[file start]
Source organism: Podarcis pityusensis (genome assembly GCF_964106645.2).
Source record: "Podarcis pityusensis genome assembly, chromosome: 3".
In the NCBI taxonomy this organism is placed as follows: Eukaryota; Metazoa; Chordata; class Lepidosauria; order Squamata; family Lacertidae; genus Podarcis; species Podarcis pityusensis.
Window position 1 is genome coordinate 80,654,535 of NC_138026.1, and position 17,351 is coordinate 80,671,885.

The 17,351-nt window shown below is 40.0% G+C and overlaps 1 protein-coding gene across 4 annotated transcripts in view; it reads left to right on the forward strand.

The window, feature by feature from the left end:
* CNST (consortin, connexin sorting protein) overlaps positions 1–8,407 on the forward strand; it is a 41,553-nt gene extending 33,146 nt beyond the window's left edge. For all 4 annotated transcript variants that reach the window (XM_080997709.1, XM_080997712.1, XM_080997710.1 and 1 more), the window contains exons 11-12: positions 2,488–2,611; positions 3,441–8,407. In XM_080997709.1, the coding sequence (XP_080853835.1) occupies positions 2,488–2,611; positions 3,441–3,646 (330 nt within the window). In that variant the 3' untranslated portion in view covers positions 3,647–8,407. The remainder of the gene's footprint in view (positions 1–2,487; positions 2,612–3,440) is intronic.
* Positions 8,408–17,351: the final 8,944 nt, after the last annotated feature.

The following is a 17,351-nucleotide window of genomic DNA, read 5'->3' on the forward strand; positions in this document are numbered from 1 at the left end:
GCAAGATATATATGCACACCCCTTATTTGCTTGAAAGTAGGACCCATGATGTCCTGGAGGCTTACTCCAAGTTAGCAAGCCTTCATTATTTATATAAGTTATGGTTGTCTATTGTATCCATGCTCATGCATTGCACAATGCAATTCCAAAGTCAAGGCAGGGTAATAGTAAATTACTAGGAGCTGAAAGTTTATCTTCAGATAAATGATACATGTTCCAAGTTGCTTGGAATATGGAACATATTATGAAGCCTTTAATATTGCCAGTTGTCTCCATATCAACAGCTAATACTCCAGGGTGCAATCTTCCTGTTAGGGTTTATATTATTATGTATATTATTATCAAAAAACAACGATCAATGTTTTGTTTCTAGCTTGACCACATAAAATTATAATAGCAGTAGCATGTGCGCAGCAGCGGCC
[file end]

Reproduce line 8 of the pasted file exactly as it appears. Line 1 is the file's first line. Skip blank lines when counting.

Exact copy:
* Positions 8,408–17,351: the final 8,944 nt, after the last annotated feature.